Agriculture in the 21st Century: Vision for Research and Development
By Norman E. Borlaug & Christopher Dowswell
It is a pleasure to visit southeast Asia again, to participate with scientists and national policy makers in discussions about the prospects and future of biotechnology in Thailand and the Philippines. The majority of agricultural scientists - myself included - anticipate great benefits from biotechnology in the coming decades to help meet our future food and fiber needs. Indeed, the commercial adoption by farmers of transgenic crops has been one of the most rapid cases of technology diffusion in the history of agriculture. Between 1996 and 1999, the area planted commercially to transgenic crops has increased from 1.7 to 39.9 million hectares (James, 1999).
I am now in my 56th year of continuous involvement in agricultural research and production in the low-income, food-deficit developing countries. I have worked with many colleagues, political leaders, and farmers to transform lower-yielding food production systems into higher-yielding ones.
Great progress has been achieved in Asian agriculture since the early 1960s (FAOSTAT, 1998). Between 1961 and 1998, cereal production in Developing Asia has increased more than three-fold, due largely to the widespread adoption during the 1960s and 1970s of high-yielding rice and wheat production technology (and later in maize and other crops). The core technological components were management-responsive varieties, fertilizers, and irrigation.
Poverty Still Haunts Asia
Despite the successes of smallholder Asian farmers in applying Green Revolution technologies to triple cereal production since 1961, the battle to ensure food security for hundreds of million miserably poor Asian people is far from won, especially in South Asia. Of the roughly 1.3 billion people in this sub-region, 500 million live on less than US$ 1 per day, 400 million are illiterate adults, 264 million lack access to health services, 230 million to safe drinking water, and 80 million children under 4 are malnourished (Eliminating World Poverty. UK White Paper, 1997). Mushrooming populations and inadequate poverty intervention programs have eaten up many of the gains of the Green Revolution.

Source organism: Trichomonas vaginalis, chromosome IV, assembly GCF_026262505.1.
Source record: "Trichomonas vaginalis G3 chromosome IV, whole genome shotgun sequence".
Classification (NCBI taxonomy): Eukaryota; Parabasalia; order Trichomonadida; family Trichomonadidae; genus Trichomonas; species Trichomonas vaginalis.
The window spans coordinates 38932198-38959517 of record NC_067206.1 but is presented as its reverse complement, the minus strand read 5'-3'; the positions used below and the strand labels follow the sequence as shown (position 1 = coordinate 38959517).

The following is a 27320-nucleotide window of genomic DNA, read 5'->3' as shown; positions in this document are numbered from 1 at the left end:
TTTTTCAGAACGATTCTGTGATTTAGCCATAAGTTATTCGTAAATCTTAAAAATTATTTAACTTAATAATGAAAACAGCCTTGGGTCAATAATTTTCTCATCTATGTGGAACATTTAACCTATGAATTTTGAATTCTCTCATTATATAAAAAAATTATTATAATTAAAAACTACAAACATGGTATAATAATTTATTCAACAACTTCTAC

These statistics point out two key problems of feeding the world's people. The first is the complex task of producing sufficient quantities of the desired foods to satisfy needs, and to accomplish this Herculean feat in environmentally and economically sustainable ways. The second task, equally or even more daunting, is to distribute food equitably. Poverty is the main impediment to equitable food distribution, which, in turn, is made more severe by rapid population growth.
Future Food Demand
IFPRI's 2020 projections indicate that Asian cereal demand (for food and feed) will increase considerably, both because of expected population growth and rising incomes (Rosegrant, et. al., 1995).
Most Asian societies today are still primarily rural, with more than half their labor forces engaged in agriculture. But the region is urbanizing rapidly, at roughly twice the rate of national population growth. In a number of countries non-farm employment (rural and urban) already exceeds agricultural employment. By the year 2020 most Asian countries are likely to have more people living in urban centers than in rural areas.
Higher incomes and urbanization are leading to major changes in dietary patterns. While per capita rice consumption is declining wheat consumption is increasing in most Asian countries, an indication of rising incomes and westernization of diets (Pingali and Rosegrant, 1998). Per capita consumption of fish, poultry and meat products is on the rise., and this expanding poultry and livestock demand will, in turn, require growing quantities of high quality feeds to supply its needs.
The migration of rural Asians to urban areas will affect farm production in several ways. First, with an out-migration of labor, more farm activities will have to be mechanized to replace labor-intensive practices of an earlier day. Second, large urban populations, generally close to the sea, are likely to increasingly buy food from the lowest-price producer, which for certain crops may very well mean importing from abroad. Domestic producers, therefore, will have to compete - in price and quality - with these imported foodstuffs.
Total cereal production (milled rice equivalent used) in the developing Asian nations has increased from 248 to 795 million tonnes between 1961 and 1998. During this period, most Asian countries achieved - or nearly achieved - food self-sufficiency in the basic grains. During the next 20 years, Asian farmers will have to meet this current level of production plus produce several hundred million additional tonnes of cereals more than they do today. Even with significant new production growth, Asian wheat imports, for example, are likely to increase from 30 to 75 million tonnes by 2020 (Pingali and Rosegrant, 1998).
Over the past 35 years, FAO reports that in Developing Asia the irrigated area has nearly doubled - to 169 million nutrient hectares, and fertilizer consumption has increased more than 30-fold over, and is now stands at about 70 million tonnes of nutrients. During the next century, Asia's food supply will be produced on a shrinking land base. While there are still opportunities to bring irrigation to some new lands, rainfed agriculture will become increasingly more important for expanding future supplies of cereals. Here, the spread of modern varieties in rainfed areas has begun is growing rapidly. (Morris and Byerlee, 1998).